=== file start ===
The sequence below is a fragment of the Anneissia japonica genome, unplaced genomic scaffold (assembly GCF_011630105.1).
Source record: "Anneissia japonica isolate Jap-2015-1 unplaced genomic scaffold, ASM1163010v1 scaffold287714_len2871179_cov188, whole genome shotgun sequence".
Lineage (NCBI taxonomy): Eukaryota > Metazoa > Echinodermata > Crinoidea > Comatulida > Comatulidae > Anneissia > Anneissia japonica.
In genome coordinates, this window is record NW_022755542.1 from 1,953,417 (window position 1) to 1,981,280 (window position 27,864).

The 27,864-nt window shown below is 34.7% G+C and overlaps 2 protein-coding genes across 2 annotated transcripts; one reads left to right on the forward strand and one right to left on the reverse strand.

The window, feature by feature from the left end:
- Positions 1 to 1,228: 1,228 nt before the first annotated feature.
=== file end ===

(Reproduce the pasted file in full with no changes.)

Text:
The sequence below is a fragment of the Anneissia japonica genome, unplaced genomic scaffold (assembly GCF_011630105.1).
Source record: "Anneissia japonica isolate Jap-2015-1 unplaced genomic scaffold, ASM1163010v1 scaffold287714_len2871179_cov188, whole genome shotgun sequence".
Lineage (NCBI taxonomy): Eukaryota > Metazoa > Echinodermata > Crinoidea > Comatulida > Comatulidae > Anneissia > Anneissia japonica.
In genome coordinates, this window is record NW_022755542.1 from 1,953,417 (window position 1) to 1,981,280 (window position 27,864).

The 27,864-nt window shown below is 34.7% G+C and overlaps 2 protein-coding genes across 2 annotated transcripts; one reads left to right on the forward strand and one right to left on the reverse strand.

The window, feature by feature from the left end:
- Positions 1 to 1,228: 1,228 nt before the first annotated feature.